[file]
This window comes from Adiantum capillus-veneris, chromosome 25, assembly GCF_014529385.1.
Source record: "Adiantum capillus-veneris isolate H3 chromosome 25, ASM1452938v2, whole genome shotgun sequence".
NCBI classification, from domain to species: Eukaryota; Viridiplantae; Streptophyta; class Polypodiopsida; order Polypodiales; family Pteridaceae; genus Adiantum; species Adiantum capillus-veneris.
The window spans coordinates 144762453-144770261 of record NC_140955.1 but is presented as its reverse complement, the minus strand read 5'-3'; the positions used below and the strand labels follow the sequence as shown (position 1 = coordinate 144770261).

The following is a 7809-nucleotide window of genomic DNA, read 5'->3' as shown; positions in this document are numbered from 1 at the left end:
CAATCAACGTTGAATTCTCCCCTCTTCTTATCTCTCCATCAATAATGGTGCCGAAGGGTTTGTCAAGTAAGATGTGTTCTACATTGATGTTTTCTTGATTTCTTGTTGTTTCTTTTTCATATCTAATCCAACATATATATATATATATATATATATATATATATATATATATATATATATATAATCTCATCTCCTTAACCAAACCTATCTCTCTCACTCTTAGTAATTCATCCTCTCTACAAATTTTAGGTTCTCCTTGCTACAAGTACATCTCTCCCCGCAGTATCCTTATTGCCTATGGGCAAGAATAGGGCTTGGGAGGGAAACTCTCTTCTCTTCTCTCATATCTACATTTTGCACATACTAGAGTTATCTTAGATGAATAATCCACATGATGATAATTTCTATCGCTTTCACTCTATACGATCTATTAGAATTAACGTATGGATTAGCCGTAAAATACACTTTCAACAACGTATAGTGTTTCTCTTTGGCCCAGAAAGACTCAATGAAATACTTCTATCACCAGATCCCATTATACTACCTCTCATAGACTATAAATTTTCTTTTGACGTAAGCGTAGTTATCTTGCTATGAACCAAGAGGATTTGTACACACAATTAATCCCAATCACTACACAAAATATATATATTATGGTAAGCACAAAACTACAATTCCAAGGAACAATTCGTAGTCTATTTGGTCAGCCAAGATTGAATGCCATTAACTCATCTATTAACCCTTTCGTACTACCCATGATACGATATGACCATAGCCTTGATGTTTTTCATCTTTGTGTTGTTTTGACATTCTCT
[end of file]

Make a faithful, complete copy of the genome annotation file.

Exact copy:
This window comes from Adiantum capillus-veneris, chromosome 25, assembly GCF_014529385.1.
Source record: "Adiantum capillus-veneris isolate H3 chromosome 25, ASM1452938v2, whole genome shotgun sequence".
NCBI classification, from domain to species: Eukaryota; Viridiplantae; Streptophyta; class Polypodiopsida; order Polypodiales; family Pteridaceae; genus Adiantum; species Adiantum capillus-veneris.
The window spans coordinates 144762453-144770261 of record NC_140955.1 but is presented as its reverse complement, the minus strand read 5'-3'; the positions used below and the strand labels follow the sequence as shown (position 1 = coordinate 144770261).

The following is a 7809-nucleotide window of genomic DNA, read 5'->3' as shown; positions in this document are numbered from 1 at the left end:
CAATCAACGTTGAATTCTCCCCTCTTCTTATCTCTCCATCAATAATGGTGCCGAAGGGTTTGTCAAGTAAGATGTGTTCTACATTGATGTTTTCTTGATTTCTTGTTGTTTCTTTTTCATATCTAATCCAACATATATATATATATATATATATATATATATATATATATATATATATATATAATCTCATCTCCTTAACCAAACCTATCTCTCTCACTCTTAGTAATTCATCCTCTCTACAAATTTTAGGTTCTCCTTGCTACAAGTACATCTCTCCCCGCAGTATCCTTATTGCCTATGGGCAAGAATAGGGCTTGGGAGGGAAACTCTCTTCTCTTCTCTCATATCTACATTTTGCACATACTAGAGTTATCTTAGATGAATAATCCACATGATGATAATTTCTATCGCTTTCACTCTATACGATCTATTAGAATTAACGTATGGATTAGCCGTAAAATACACTTTCAACAACGTATAGTGTTTCTCTTTGGCCCAGAAAGACTCAATGAAATACTTCTATCACCAGATCCCATTATACTACCTCTCATAGACTATAAATTTTCTTTTGACGTAAGCGTAGTTATCTTGCTATGAACCAAGAGGATTTGTACACACAATTAATCCCAATCACTACACAAAATATATATATTATGGTAAGCACAAAACTACAATTCCAAGGAACAATTCGTAGTCTATTTGGTCAGCCAAGATTGAATGCCATTAACTCATCTATTAACCCTTTCGTACTACCCATGATACGATATGACCATAGCCTTGATGTTTTTCATCTTTGTGTTGTTTTGACATTCTCT